You don’t have to complete your voting ballot. No one will throw it out if you don’t fill out every section of the little piece of paper in your booth.
Municipal elections are very different from provincial or federal elections.
When higher levels of government go to the polls, we typically have exactly one mark to make on the ballot. Whether you pick based on party, or party leader, or local candidate, you get one choice and only one.
But with municipal elections, it’s quite a smorgasbord.
In Maple Ridge, there are five candidates for mayor, and 21 for the six council seats. There are three electoral organizations. That’s a pretty significant diversity of choices just to start with.
Add the 10 school district candidates on top of that, and this may seem overwhelming.
For Pitt Meadows, with only one mayoral candidate, that’s a little bit less choice paralysis. But you still have 11 council candidates and three people running for school board slots.
One way to make it more bite-sized is to think of it as choosing a list starting from your favourite candidate, and working your way down.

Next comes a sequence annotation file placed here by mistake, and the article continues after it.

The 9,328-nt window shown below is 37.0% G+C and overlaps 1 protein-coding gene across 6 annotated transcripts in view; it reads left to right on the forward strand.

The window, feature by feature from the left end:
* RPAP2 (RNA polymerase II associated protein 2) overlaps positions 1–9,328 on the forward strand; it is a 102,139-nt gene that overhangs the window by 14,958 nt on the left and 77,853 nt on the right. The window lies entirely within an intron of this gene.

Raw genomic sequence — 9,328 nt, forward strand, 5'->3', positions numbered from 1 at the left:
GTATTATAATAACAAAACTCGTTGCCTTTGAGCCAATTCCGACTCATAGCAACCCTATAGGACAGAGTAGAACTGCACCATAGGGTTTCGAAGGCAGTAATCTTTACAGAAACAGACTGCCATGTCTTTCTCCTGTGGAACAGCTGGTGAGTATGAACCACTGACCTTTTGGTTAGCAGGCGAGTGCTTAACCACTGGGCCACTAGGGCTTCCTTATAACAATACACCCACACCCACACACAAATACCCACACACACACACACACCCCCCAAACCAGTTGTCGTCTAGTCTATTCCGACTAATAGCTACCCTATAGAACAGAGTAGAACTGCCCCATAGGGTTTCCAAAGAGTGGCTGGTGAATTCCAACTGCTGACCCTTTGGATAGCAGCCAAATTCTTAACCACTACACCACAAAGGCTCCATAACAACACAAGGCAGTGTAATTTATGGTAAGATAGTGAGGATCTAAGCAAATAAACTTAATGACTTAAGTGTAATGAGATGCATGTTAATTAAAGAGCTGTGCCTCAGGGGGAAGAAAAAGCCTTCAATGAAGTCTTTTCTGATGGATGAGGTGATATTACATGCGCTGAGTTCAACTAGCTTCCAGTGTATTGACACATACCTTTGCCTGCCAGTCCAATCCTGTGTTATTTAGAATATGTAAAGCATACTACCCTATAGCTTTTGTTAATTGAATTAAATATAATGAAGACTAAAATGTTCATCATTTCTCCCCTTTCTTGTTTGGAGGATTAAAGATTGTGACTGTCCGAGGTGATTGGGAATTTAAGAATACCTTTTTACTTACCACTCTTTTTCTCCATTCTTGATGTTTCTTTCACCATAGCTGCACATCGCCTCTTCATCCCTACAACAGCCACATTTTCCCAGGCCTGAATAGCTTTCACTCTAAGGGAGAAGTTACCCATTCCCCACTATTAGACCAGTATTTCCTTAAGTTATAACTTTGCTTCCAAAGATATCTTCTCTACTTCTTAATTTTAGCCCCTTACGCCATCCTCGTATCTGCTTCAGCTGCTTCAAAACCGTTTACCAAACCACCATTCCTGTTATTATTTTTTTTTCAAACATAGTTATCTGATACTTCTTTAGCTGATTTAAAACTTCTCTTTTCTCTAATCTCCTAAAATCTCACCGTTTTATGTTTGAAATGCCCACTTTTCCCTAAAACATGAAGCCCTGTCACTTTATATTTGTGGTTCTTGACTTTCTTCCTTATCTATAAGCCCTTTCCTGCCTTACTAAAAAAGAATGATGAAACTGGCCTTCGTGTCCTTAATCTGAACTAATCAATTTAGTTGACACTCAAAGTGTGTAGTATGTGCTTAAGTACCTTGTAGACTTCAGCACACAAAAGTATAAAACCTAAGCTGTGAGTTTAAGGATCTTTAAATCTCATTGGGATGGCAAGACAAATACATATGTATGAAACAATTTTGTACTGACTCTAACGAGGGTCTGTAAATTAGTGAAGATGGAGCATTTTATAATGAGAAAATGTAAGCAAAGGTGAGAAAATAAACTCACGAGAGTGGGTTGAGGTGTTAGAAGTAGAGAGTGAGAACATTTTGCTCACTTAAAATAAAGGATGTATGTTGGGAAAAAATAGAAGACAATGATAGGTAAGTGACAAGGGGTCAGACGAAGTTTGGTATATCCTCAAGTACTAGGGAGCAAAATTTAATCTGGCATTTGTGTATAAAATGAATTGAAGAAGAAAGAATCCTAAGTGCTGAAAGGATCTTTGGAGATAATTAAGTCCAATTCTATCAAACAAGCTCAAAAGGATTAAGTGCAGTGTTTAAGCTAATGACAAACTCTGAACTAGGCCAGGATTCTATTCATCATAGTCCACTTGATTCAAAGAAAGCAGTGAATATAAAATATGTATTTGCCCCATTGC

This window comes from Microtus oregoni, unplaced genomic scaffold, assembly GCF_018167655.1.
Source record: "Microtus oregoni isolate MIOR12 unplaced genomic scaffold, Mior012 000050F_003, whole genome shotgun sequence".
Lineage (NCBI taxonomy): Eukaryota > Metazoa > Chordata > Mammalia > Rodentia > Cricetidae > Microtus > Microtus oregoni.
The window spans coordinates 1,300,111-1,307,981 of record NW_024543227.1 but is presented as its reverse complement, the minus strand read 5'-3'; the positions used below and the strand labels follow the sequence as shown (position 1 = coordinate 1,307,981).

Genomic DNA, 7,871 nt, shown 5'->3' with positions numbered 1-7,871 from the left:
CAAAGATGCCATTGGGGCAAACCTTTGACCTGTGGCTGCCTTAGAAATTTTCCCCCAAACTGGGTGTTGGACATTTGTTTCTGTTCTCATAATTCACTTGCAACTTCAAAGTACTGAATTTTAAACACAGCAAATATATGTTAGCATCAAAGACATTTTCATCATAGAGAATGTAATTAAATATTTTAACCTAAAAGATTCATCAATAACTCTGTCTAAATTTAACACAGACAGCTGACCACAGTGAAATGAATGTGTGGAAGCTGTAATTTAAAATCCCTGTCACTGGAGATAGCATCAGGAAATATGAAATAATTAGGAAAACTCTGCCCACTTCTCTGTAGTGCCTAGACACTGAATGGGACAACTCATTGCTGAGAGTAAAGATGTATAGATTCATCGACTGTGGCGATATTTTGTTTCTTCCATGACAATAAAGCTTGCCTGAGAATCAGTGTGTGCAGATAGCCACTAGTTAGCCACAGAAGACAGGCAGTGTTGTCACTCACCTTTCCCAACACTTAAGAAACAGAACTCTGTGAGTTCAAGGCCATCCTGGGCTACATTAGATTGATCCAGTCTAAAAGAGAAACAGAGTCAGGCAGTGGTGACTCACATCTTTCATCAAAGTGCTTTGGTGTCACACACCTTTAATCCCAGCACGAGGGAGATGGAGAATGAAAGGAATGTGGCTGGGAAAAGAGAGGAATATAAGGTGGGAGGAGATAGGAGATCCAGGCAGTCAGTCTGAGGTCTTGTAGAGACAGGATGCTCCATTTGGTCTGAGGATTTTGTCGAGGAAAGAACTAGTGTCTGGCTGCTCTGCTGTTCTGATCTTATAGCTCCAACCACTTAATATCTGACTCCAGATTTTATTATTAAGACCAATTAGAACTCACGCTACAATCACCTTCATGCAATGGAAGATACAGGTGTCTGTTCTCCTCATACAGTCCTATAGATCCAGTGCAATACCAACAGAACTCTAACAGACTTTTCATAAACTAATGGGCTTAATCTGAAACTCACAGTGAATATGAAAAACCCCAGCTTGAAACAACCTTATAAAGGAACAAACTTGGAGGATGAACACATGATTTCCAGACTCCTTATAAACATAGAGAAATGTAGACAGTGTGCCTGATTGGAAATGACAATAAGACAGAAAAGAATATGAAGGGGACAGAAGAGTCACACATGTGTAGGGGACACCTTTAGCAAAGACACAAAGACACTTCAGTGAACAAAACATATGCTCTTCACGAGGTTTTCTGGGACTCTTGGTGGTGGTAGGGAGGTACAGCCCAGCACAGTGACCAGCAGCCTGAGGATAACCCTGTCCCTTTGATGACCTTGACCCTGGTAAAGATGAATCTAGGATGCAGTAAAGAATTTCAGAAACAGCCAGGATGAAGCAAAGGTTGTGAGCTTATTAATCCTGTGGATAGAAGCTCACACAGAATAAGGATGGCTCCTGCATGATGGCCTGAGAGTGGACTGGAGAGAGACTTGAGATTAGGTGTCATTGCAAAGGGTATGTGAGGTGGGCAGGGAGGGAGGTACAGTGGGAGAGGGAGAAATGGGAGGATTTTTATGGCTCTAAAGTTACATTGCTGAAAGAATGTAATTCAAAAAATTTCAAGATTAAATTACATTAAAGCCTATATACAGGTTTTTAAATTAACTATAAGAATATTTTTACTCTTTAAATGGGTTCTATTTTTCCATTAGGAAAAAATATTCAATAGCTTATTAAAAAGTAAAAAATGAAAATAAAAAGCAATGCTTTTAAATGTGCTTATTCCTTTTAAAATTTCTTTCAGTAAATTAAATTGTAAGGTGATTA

If you read through our 10 Questions feature and see the longer answers by the candidates online, there may be one or two candidates who stand out for you.
If you go through the list of candidates, and you find you only want to vote for a few names, or just one of them, that’s fine too.
You can vote for mayor and leave the rest of the ballot blank. (Except in Pitt Meadows, of course.) You can just vote for school board trustees and ignore council if that’s your choice. You can ignore school board and stick to council.
We always encourage people to vote.
But that doesn’t mean the ballot is a challenge, beaten by filling out all the slots.
You may think there are plenty of worthy candidates running, you may be torn because you think there are plenty of good choices, and you’re just not sure you’re making the right ones.
But if you mark down a ballot for someone you think will make a good mayor, councillor, or school trustee, you’re making a good choice.
And remember – democracy is about a lot more than the one day on which we elect a new set of leaders.
Over the next four years, there will be plenty of chances to exercise the other, even more important parts of democracy – speaking up, demanding good governance, communicating with your elected officials, and building community.